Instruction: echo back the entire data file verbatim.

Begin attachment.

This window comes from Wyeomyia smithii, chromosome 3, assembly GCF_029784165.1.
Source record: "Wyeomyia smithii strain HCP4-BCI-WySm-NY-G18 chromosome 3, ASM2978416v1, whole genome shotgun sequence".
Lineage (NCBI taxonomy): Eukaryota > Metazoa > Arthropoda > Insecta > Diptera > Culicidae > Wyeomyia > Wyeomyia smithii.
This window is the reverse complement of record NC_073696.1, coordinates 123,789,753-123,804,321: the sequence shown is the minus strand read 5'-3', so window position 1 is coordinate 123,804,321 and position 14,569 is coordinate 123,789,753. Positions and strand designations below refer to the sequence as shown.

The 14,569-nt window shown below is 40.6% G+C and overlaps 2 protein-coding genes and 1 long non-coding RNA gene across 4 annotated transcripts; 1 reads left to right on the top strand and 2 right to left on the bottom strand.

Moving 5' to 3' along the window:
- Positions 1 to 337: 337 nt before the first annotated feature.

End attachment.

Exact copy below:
This window comes from Wyeomyia smithii, chromosome 3, assembly GCF_029784165.1.
Source record: "Wyeomyia smithii strain HCP4-BCI-WySm-NY-G18 chromosome 3, ASM2978416v1, whole genome shotgun sequence".
Lineage (NCBI taxonomy): Eukaryota > Metazoa > Arthropoda > Insecta > Diptera > Culicidae > Wyeomyia > Wyeomyia smithii.
This window is the reverse complement of record NC_073696.1, coordinates 123,789,753-123,804,321: the sequence shown is the minus strand read 5'-3', so window position 1 is coordinate 123,804,321 and position 14,569 is coordinate 123,789,753. Positions and strand designations below refer to the sequence as shown.

The 14,569-nt window shown below is 40.6% G+C and overlaps 2 protein-coding genes and 1 long non-coding RNA gene across 4 annotated transcripts; 1 reads left to right on the top strand and 2 right to left on the bottom strand.

Moving 5' to 3' along the window:
- Positions 1 to 337: 337 nt before the first annotated feature.